“The Civic Practice Partnership has been a unique opportunity for artists to leverage the resources of the institution in service of the communities we represent,” said Luciano. “I am honored to be sharing this culminating work in East Harlem and celebrating with the community that inspired it.”

Luciano, who is based in East Harlem, presents four powerful multidimensional works in a display that places them alongside the bronze replica sculpture entitled Cemí-Libre (2021) (Cemí is the Taíno word for “an ancestral spirit,” and Libre means “to be free”). Using a 3-D scan of the original Taíno Zemí Cohoba Stand, created in collaboration with The Met’s Imaging Department, the Zemí has, for the first time, been brought directly into the East Harlem community to be experienced by audiences who share connections to its history and heritage. On an adjacent wall is a framed original 1973 exhibition catalogue for The Art Heritage of Puerto Rico: Pre-Columbian to Present, from the collection of artist Juan Sánchez, an artist whose work is in The Met collection and who is one of Luciano’s mentors. Another featured work, Shields/Escudos (2020), is a series of protest shields made from decommissioned school buses in Puerto Rico, where hundreds of public schools have been shuttered in recent years due to U.S.-imposed austerity programs. The protest shields make reference to shields in The Met’s arms and armor collection and were inspired by protest movements and uprisings in Puerto Rico and the United States in 2019–2020.

Also on view is a billboard vinyl from the public art project Mapping Resistance: The Young Lords in El Barrio (2019), featuring a 1970s photograph by Hiram Maristany of a Young Lords member holding an issue of Palánte Newspaper with the headline “Liberación o Muerte!” A limited-edition “El Met” T-shirt—a conceptual project that Luciano launched in June 2021 as a provocation to increase the visibility of Latinx art at the Museum—will also be on view. Luciano remixed the Museum’s logo in Spanglish as a way of reimagining The Met through the lens of Spanish-speaking audiences. Luciano’s “El Met” merchandise is now available in The Met Store and online, and all proceeds will support the acquisition of Latinx art at the Museum.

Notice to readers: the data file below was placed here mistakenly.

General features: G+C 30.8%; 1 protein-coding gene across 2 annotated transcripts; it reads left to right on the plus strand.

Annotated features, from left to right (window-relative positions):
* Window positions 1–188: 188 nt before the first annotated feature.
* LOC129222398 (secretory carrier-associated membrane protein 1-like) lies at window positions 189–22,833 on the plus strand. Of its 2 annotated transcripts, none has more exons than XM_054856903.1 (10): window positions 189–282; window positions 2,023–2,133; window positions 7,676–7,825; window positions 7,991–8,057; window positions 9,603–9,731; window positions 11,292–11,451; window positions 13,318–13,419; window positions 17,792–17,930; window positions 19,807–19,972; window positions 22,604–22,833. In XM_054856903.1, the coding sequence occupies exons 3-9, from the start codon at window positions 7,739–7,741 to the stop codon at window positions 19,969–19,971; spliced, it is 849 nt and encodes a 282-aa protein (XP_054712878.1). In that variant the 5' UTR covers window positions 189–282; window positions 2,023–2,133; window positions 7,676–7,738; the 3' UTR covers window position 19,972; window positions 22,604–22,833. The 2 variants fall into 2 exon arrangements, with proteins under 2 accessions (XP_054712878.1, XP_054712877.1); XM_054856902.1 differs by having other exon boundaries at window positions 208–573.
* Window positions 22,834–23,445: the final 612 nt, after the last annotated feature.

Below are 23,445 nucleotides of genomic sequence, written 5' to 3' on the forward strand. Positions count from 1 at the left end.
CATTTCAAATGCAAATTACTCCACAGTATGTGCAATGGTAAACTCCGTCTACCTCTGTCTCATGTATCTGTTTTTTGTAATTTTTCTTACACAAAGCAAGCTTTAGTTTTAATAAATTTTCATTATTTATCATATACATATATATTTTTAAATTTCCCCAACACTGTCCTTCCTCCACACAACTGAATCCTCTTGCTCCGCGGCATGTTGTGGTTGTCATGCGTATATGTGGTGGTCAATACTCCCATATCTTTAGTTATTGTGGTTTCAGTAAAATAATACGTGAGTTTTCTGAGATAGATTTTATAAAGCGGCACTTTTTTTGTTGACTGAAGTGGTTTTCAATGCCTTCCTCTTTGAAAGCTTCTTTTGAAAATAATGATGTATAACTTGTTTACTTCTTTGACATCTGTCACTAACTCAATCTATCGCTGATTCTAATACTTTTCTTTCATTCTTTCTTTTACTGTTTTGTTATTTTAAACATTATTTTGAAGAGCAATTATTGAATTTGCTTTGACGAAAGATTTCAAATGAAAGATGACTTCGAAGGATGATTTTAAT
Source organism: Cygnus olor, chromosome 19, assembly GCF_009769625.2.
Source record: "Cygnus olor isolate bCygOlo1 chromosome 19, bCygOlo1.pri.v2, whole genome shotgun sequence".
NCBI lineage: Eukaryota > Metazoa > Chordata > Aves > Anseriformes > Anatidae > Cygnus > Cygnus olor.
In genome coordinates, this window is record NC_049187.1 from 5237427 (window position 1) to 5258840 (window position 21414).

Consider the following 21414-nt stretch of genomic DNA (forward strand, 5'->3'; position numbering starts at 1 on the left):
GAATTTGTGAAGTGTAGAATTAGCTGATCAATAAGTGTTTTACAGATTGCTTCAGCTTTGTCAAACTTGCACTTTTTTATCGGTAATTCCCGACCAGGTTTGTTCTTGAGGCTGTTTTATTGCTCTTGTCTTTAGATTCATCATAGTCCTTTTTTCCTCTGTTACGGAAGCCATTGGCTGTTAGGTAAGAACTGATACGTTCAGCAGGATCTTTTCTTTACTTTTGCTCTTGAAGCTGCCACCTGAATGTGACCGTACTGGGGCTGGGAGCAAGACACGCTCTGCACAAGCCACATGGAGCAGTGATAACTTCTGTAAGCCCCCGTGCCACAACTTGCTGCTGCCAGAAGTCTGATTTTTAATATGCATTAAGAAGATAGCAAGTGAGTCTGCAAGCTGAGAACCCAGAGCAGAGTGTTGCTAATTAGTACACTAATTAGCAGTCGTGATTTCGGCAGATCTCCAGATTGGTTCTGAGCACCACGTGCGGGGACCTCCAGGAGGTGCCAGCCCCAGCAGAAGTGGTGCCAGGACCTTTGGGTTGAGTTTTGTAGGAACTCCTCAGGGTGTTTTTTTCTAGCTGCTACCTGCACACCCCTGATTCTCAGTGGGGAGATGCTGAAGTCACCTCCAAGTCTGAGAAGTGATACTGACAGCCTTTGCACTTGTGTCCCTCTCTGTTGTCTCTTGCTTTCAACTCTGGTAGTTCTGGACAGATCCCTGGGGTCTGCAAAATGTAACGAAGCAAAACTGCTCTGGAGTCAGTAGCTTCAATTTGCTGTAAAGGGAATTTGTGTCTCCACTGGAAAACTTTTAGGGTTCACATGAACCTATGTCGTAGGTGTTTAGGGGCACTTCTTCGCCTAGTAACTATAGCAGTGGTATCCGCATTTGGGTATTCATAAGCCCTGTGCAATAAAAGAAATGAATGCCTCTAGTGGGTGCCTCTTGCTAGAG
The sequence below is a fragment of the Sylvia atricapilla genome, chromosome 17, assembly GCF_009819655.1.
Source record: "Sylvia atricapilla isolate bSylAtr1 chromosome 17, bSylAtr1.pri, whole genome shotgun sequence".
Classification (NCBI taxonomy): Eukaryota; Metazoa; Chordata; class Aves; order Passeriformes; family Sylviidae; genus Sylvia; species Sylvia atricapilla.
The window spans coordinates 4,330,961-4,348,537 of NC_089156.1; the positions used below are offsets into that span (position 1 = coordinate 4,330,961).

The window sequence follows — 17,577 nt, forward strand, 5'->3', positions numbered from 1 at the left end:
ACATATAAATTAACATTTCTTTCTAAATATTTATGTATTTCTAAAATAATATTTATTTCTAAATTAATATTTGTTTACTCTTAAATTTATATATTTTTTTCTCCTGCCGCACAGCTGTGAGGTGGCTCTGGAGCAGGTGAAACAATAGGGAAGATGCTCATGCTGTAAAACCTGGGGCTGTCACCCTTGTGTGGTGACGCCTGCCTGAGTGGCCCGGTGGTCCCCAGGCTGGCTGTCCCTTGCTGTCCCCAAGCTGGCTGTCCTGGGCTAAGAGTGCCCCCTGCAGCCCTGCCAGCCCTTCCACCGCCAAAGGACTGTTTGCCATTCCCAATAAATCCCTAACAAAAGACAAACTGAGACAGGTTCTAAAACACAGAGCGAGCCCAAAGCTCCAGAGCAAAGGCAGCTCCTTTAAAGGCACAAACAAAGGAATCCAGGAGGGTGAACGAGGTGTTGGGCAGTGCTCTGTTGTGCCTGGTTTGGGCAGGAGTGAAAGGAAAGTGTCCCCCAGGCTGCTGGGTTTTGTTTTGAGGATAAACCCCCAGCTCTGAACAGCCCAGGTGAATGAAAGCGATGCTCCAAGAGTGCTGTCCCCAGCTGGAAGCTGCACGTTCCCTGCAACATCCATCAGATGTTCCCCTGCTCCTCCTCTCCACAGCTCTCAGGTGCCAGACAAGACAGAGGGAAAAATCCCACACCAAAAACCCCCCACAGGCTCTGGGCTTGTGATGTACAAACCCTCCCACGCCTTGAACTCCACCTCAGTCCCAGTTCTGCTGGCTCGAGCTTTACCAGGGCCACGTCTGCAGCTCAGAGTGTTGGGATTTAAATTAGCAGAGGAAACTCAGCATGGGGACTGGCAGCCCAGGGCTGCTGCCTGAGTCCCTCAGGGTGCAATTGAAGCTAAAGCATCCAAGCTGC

Luciano is a multimedia visual artist whose work has been exhibited nationally and internationally, including in exhibitions at The Mercosul Biennial, Brazil; La Grande Halle de la Villette, Paris; El Museo del Palacio de Bellas Artes, Mexico City; The San Juan Poly-Graphic Triennial, Puerto Rico; and The Smithsonian American Art Museum, Washington, D.C. He is the recipient of numerous grants and awards, including the inaugural Latinx Artist Fellowship (2021), supported by the U.S. Latinx Art Forum, the Andrew W. Mellon Foundation, and the Ford Foundation. His work is featured in the permanent collections of The Smithsonian American Art Museum, The Brooklyn Museum, El Museo del Barrio, the Newark Museum, and the Museo de Arte de Puerto Rico. Luciano is a faculty member of the School of Visual Arts and Yale University School of Art. He received his MFA from the University of Florida.